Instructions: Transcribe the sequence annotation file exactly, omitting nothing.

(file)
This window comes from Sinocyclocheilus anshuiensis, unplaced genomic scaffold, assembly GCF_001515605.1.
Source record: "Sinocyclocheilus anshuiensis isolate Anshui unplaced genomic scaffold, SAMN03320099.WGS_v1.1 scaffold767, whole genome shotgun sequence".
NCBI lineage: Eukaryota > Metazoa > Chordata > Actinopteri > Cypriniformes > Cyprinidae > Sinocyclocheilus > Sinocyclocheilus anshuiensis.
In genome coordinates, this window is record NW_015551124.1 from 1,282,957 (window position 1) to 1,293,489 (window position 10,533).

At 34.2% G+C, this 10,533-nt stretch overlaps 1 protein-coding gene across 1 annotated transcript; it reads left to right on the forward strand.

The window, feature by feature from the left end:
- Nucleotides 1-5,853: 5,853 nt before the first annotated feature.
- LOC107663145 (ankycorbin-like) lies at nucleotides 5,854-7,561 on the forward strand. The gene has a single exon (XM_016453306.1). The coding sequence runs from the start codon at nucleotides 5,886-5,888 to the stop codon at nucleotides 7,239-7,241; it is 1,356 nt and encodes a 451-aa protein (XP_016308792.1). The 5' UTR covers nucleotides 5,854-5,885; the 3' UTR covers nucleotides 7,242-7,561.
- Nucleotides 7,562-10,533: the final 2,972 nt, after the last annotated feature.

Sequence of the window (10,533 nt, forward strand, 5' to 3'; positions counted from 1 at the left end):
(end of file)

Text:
This window comes from Sinocyclocheilus anshuiensis, unplaced genomic scaffold, assembly GCF_001515605.1.
Source record: "Sinocyclocheilus anshuiensis isolate Anshui unplaced genomic scaffold, SAMN03320099.WGS_v1.1 scaffold767, whole genome shotgun sequence".
NCBI lineage: Eukaryota > Metazoa > Chordata > Actinopteri > Cypriniformes > Cyprinidae > Sinocyclocheilus > Sinocyclocheilus anshuiensis.
In genome coordinates, this window is record NW_015551124.1 from 1,282,957 (window position 1) to 1,293,489 (window position 10,533).

At 34.2% G+C, this 10,533-nt stretch overlaps 1 protein-coding gene across 1 annotated transcript; it reads left to right on the forward strand.

The window, feature by feature from the left end:
- Nucleotides 1-5,853: 5,853 nt before the first annotated feature.
- LOC107663145 (ankycorbin-like) lies at nucleotides 5,854-7,561 on the forward strand. The gene has a single exon (XM_016453306.1). The coding sequence runs from the start codon at nucleotides 5,886-5,888 to the stop codon at nucleotides 7,239-7,241; it is 1,356 nt and encodes a 451-aa protein (XP_016308792.1). The 5' UTR covers nucleotides 5,854-5,885; the 3' UTR covers nucleotides 7,242-7,561.
- Nucleotides 7,562-10,533: the final 2,972 nt, after the last annotated feature.

Sequence of the window (10,533 nt, forward strand, 5' to 3'; positions counted from 1 at the left end):